The first study out on persuadability and airlines

The online takeoff of the tourist sector is a thing of the past and now, more than ever, the art of persuasion is what matters most. And to see just how far Spain still has to travel along this path, here at Multiplica we conducted a comparative survey of 46 factors which condition the persuadability of the country?s 20 most representative airlines and, under the title ??Persuadability in airlines 2005? (a summarised version is available by clicking here, and a copy can be requested on http://www.multiplica.com) and found that ? first of all ? there has been a general thumbs-up for the online presences of the airlines in terms of online persuasion, although with marks of less than 3.5 over 5 (with the exception of Easyjet (4.07) and Vueling (3.52), the winners of our survey) and secondly that the low-cost airlines were rated much more positively than the traditional ones. The former have used the Internet as their main marketing channel (even if not the only one) and their commitment to creating more tempting purchasing experiences has clearly been much firmer.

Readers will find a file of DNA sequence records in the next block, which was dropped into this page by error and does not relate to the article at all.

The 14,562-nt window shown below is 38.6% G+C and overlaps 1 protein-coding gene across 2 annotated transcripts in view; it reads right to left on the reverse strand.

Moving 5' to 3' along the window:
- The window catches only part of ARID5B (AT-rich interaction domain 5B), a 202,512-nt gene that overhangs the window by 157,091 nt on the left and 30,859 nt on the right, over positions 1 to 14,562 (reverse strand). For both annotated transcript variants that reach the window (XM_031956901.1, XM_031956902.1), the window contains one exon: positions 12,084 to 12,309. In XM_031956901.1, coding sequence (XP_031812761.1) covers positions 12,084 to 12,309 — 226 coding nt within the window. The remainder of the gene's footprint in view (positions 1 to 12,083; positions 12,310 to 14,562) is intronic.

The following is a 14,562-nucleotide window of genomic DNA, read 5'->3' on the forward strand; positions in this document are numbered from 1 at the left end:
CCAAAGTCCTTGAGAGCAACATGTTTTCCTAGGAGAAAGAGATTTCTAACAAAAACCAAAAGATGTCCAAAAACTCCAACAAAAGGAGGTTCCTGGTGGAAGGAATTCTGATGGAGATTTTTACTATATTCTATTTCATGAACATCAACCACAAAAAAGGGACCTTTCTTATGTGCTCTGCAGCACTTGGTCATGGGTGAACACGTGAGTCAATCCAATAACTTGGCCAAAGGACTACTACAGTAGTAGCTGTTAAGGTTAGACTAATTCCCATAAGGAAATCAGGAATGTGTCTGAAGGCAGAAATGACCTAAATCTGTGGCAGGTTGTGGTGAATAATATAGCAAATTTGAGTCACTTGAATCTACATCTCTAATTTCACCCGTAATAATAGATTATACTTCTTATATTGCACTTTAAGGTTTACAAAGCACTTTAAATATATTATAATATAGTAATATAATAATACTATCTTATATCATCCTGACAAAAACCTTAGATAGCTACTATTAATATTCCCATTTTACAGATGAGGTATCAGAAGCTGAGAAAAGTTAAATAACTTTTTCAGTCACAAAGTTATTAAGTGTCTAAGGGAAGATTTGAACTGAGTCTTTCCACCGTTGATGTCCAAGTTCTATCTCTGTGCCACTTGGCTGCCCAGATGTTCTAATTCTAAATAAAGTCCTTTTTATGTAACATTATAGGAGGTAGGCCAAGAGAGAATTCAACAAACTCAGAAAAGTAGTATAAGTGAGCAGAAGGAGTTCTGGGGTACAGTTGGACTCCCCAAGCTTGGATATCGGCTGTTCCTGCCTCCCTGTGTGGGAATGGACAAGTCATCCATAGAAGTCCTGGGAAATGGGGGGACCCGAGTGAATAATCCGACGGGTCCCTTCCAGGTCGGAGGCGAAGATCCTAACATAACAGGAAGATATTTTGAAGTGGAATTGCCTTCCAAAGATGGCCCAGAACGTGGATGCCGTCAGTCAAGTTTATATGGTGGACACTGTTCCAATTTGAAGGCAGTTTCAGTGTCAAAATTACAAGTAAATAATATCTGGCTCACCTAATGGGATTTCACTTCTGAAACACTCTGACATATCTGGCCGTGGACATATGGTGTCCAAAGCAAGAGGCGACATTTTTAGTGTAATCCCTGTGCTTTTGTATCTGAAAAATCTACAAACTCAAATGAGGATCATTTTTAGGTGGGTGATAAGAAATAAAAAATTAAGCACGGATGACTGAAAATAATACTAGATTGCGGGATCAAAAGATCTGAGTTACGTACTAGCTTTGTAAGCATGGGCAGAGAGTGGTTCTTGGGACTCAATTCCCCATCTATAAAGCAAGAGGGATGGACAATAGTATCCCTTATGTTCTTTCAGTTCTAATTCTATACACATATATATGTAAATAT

The airlines are facing a huge challenge for 2006: they need to significantly increase their conversion ratios. That is why they need to get their persuadability manual out and start working on

–     The experience of their flight search engines, allowing more flexible searches using e.g. approximate dates (calendar or +/- 3 day format to give the user more options), putting the user more in control of the search, avoiding errors and allowing actions to be undone and redone and providing alternatives when the search is unsuccessful.

–     Flight viewing, formatting the text following the user?s scan path, highlighting the more relevant information such as prices or times better, giving the prices (if possible, including taxes) right from the start, preventing the user feeling frustrated at the sight of prices which increase with each step of the process.

–     The purchasing experience, anticipating curbs on the user with a purchasing process including contextual help content, not hiding critical information like returns, guarantees or flight changes and with a better balance between having fewer steps to the process and making it completely consistent.

–     The look&feel needs more work, needs to be more compact to ensure maximum security, and inspire confidence and empathy.

–     Creating a greater sensation of urgency with more contextualised offers, depending on the type of user and purchasing behaviour and with a more attractive display of promotions and discounts.

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